On words: democracy & dictatorship

Over at the Sepia Mutiny blog there has been seem dispute over whether Pervez Musharraf's declaration of a state of emergency in Pakistan. Some contributors are appalled, while others are urging caution. One of the posts was titled In defense of a dictator, and it understandably drew a lot of fire from those who make a vociferous case for democracy over the dictator.

But I think there are some problems here. Too much of our discourse is defined by a bipolar framing of the issues between democracy and dicatorship, as if these two states are binary opposites inverted on all characters. When one is forced between these choices of course people naturally choose democracy, ceteris paribus there is no real choice. But the caveat is critical, because in many cases there are trade offs!

Too often "democracy" is just a catchall for all the characteristics which we in the First World see as true & good about our own systems of government. But this simple word hides within it a great deal of diversity. There are constitutional monarchies such as Britain where the legislature has de facto control of all levers of the government, there are republics such as the United States or France where the executive and legislative branches are distinct, while there are parliamentary republics such as India where the president is a symbolic figure and power is vested in the legislature. Additionally, in many nations, such as Germany, no one party generally attains a majority, so coalitions are the rule rather than the exception. But in a first-past-the-post system such as in Britain or Canada a party which obtains a plural majority (the greatest proportion, but less than 50%) can nevertheless dictate policy because it grabs the overwhelming majority of seats. Look what happened recently in Turkey where the reformed Islamist party won only around 46% of the popular vote, but that translated into 62% of the seats. But look closer, despite a substantial increase in the popular vote total it actually lost seats compared to the previous election! That's because what matters are the results within the districts, so small victories well distributed are better than a few landslides, even if the latter yield more total aggregate votes.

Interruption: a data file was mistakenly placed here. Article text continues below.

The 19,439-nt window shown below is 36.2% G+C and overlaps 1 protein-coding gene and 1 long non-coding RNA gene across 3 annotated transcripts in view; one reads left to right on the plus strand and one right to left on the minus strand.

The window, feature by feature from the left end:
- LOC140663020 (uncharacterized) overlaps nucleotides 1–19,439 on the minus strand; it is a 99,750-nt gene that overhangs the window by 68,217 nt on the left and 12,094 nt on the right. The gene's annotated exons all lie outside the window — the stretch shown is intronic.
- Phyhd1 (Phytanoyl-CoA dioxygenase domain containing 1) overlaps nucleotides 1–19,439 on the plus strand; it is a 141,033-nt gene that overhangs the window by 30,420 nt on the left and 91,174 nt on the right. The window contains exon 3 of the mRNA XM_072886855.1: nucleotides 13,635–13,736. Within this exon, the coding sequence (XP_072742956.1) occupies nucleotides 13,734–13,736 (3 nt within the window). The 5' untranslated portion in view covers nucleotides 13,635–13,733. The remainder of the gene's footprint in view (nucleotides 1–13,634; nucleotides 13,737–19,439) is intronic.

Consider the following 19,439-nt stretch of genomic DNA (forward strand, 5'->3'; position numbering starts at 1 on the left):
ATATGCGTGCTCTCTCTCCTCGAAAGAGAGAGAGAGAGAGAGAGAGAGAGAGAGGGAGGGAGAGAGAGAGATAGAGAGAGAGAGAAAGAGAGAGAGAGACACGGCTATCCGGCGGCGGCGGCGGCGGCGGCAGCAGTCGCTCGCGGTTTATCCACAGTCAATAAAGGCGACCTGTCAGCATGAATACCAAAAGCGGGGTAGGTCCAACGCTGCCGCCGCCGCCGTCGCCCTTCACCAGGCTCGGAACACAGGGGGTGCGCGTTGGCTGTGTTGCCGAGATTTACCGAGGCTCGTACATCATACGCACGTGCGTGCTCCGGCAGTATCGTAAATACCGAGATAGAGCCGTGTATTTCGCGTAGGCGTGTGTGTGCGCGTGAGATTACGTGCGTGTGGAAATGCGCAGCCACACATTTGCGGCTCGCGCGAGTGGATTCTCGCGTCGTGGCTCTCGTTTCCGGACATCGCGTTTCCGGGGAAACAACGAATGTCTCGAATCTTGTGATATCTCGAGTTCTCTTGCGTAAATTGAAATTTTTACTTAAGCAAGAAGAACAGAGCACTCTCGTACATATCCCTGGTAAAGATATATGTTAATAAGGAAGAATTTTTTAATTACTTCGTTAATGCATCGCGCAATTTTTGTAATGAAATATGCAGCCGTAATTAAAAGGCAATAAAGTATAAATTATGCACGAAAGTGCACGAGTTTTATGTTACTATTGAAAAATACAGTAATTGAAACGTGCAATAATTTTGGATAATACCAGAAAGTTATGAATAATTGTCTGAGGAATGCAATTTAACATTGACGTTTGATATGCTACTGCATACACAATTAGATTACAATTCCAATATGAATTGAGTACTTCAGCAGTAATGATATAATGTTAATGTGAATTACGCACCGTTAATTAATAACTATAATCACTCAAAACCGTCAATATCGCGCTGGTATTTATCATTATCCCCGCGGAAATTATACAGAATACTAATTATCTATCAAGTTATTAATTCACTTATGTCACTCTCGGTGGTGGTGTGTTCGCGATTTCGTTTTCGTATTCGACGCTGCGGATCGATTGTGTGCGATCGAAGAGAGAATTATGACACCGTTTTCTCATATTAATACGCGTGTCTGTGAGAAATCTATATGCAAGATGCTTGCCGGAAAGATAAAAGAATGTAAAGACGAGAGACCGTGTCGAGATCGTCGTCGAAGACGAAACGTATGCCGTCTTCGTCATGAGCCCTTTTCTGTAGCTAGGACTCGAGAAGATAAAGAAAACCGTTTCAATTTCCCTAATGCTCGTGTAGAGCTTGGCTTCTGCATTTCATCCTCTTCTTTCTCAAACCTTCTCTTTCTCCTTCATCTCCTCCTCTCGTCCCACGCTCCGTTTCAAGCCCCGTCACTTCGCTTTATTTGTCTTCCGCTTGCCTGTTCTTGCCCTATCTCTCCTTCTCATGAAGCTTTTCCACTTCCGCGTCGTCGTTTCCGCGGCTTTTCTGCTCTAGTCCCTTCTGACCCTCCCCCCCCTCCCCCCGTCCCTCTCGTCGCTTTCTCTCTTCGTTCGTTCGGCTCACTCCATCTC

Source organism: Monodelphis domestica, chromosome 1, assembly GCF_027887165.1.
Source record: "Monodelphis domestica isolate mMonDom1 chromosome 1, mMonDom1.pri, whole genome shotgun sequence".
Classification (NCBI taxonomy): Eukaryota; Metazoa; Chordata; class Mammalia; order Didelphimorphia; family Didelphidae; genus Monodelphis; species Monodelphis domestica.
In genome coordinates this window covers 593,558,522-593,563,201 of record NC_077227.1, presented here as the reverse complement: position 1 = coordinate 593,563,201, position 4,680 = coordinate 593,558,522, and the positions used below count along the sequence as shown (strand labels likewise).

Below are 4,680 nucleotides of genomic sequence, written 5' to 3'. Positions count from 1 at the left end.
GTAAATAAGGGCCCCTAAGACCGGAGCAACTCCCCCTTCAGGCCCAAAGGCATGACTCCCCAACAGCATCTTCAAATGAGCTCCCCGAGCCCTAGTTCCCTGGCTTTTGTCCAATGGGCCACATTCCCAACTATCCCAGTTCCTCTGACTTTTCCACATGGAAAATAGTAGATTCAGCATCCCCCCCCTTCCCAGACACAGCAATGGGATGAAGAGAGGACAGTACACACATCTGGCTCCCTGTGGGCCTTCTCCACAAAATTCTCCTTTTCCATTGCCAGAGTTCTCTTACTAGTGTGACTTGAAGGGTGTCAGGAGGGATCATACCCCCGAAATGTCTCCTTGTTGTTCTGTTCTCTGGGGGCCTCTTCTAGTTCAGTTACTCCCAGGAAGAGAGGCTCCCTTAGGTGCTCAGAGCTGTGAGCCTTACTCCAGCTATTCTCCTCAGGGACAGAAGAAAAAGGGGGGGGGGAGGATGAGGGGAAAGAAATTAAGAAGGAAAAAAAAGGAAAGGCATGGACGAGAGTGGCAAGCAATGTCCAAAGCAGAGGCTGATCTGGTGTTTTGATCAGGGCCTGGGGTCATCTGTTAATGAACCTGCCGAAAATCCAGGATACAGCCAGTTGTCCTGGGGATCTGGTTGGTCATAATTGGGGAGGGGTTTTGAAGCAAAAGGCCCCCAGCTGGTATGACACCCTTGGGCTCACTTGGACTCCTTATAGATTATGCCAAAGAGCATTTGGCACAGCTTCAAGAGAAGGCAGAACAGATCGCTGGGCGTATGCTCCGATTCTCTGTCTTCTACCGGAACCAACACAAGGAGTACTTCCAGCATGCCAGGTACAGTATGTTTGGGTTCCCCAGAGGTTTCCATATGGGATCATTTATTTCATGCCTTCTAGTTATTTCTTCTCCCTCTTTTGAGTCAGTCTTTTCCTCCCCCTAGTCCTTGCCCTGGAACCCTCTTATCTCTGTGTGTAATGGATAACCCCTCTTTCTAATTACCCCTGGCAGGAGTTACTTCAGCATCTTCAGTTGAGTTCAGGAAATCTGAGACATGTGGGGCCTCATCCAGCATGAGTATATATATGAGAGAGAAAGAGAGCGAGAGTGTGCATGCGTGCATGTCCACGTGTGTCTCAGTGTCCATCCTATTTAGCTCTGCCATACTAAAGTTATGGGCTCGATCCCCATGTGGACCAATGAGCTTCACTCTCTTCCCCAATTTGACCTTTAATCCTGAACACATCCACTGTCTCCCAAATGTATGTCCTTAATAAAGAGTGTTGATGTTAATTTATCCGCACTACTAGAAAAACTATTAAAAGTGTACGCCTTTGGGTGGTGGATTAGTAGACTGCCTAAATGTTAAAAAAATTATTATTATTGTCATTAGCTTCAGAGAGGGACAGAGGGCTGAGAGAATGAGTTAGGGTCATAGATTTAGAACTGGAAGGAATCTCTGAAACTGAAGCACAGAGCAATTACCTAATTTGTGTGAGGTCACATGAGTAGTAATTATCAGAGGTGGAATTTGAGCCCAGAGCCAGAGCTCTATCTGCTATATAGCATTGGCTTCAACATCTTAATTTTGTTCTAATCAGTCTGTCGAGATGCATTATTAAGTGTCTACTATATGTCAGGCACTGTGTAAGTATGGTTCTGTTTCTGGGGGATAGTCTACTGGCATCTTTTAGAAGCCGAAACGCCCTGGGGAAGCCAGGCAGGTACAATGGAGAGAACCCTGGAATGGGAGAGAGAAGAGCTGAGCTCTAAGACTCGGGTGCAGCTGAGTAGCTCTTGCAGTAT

I'm bring this up to muddy the waters in terms of what we mean by democracy. Power to the people can manifest in many ways, and in complex proportional representation systems not every vote gets an equal voice, small parties which operate on the hinges of the balance of power can wield disproportionate power. But what about more thorough direct democracy, such as ancient Athens, where the voters dictated directly the course of policy? Athenian democracy was in many ways rather successful, and empowered the lower orders and gave them a measure of dignity unknown in other political systems (appropriate caveats for the the fact that women, slaves and metics had no say). But it was not a sort of liberal order which we might wish to emulate. Consider the trial of Socrates, a citizen who was accused of corrupting youth and blaspheming the religious sensibility of the polis. This shows clearly that the communal will can be directed toward illiberal ends, and this sort of behavior explains why democracy was a word of insult for most of 2,000 years. It was synonymous with mob rule at the expense of order and personal liberty. Rightly or wrongly the fear of mob rule was one reason that the American republic had its democratic aspects somewhat diluted and attenuated, there were property qualifications for eligibility to vote, and Senators were elected indirectly via state legislatures so as to be at a further remove from popular sentiments.